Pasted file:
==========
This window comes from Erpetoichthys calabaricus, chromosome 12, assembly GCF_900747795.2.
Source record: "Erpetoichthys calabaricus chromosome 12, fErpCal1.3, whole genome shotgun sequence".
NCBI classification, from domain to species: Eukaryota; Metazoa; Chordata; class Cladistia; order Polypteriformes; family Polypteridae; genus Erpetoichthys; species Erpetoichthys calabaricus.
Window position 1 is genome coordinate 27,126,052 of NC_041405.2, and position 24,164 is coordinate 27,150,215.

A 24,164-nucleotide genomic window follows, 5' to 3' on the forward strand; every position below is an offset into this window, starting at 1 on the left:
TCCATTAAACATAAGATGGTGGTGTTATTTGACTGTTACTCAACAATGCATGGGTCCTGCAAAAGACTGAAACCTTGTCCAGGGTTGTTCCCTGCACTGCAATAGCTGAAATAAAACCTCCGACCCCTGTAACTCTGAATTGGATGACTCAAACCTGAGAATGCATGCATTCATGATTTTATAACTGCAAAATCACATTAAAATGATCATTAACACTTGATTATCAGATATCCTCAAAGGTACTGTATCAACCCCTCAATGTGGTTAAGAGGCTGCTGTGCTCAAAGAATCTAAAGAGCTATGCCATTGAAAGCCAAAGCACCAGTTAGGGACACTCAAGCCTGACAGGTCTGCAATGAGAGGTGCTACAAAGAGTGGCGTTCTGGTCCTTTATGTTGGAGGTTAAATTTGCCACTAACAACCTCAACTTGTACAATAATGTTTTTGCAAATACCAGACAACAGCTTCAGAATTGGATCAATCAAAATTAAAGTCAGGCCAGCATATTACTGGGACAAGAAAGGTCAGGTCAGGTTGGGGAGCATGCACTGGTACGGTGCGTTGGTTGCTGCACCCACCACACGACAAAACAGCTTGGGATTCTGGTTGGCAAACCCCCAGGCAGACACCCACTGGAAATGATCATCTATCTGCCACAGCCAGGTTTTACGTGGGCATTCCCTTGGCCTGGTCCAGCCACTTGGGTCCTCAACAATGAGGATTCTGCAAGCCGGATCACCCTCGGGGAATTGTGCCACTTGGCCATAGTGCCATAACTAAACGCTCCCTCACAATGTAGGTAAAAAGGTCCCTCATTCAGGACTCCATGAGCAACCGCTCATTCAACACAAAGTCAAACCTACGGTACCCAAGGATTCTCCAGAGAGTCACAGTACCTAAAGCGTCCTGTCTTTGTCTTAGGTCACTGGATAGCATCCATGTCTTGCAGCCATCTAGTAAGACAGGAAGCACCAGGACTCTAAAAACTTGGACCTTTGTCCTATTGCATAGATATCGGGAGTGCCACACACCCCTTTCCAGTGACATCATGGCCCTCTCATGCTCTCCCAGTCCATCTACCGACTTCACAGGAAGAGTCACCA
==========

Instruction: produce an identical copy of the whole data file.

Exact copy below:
This window comes from Erpetoichthys calabaricus, chromosome 12, assembly GCF_900747795.2.
Source record: "Erpetoichthys calabaricus chromosome 12, fErpCal1.3, whole genome shotgun sequence".
NCBI classification, from domain to species: Eukaryota; Metazoa; Chordata; class Cladistia; order Polypteriformes; family Polypteridae; genus Erpetoichthys; species Erpetoichthys calabaricus.
Window position 1 is genome coordinate 27,126,052 of NC_041405.2, and position 24,164 is coordinate 27,150,215.

A 24,164-nucleotide genomic window follows, 5' to 3' on the forward strand; every position below is an offset into this window, starting at 1 on the left:
TCCATTAAACATAAGATGGTGGTGTTATTTGACTGTTACTCAACAATGCATGGGTCCTGCAAAAGACTGAAACCTTGTCCAGGGTTGTTCCCTGCACTGCAATAGCTGAAATAAAACCTCCGACCCCTGTAACTCTGAATTGGATGACTCAAACCTGAGAATGCATGCATTCATGATTTTATAACTGCAAAATCACATTAAAATGATCATTAACACTTGATTATCAGATATCCTCAAAGGTACTGTATCAACCCCTCAATGTGGTTAAGAGGCTGCTGTGCTCAAAGAATCTAAAGAGCTATGCCATTGAAAGCCAAAGCACCAGTTAGGGACACTCAAGCCTGACAGGTCTGCAATGAGAGGTGCTACAAAGAGTGGCGTTCTGGTCCTTTATGTTGGAGGTTAAATTTGCCACTAACAACCTCAACTTGTACAATAATGTTTTTGCAAATACCAGACAACAGCTTCAGAATTGGATCAATCAAAATTAAAGTCAGGCCAGCATATTACTGGGACAAGAAAGGTCAGGTCAGGTTGGGGAGCATGCACTGGTACGGTGCGTTGGTTGCTGCACCCACCACACGACAAAACAGCTTGGGATTCTGGTTGGCAAACCCCCAGGCAGACACCCACTGGAAATGATCATCTATCTGCCACAGCCAGGTTTTACGTGGGCATTCCCTTGGCCTGGTCCAGCCACTTGGGTCCTCAACAATGAGGATTCTGCAAGCCGGATCACCCTCGGGGAATTGTGCCACTTGGCCATAGTGCCATAACTAAACGCTCCCTCACAATGTAGGTAAAAAGGTCCCTCATTCAGGACTCCATGAGCAACCGCTCATTCAACACAAAGTCAAACCTACGGTACCCAAGGATTCTCCAGAGAGTCACAGTACCTAAAGCGTCCTGTCTTTGTCTTAGGTCACTGGATAGCATCCATGTCTTGCAGCCATCTAGTAAGACAGGAAGCACCAGGACTCTAAAAACTTGGACCTTTGTCCTATTGCATAGATATCGGGAGTGCCACACACCCCTTTCCAGTGACATCATGGCCCTCTCATGCTCTCCCAGTCCATCTACCGACTTCACAGGAAGAGTCACCA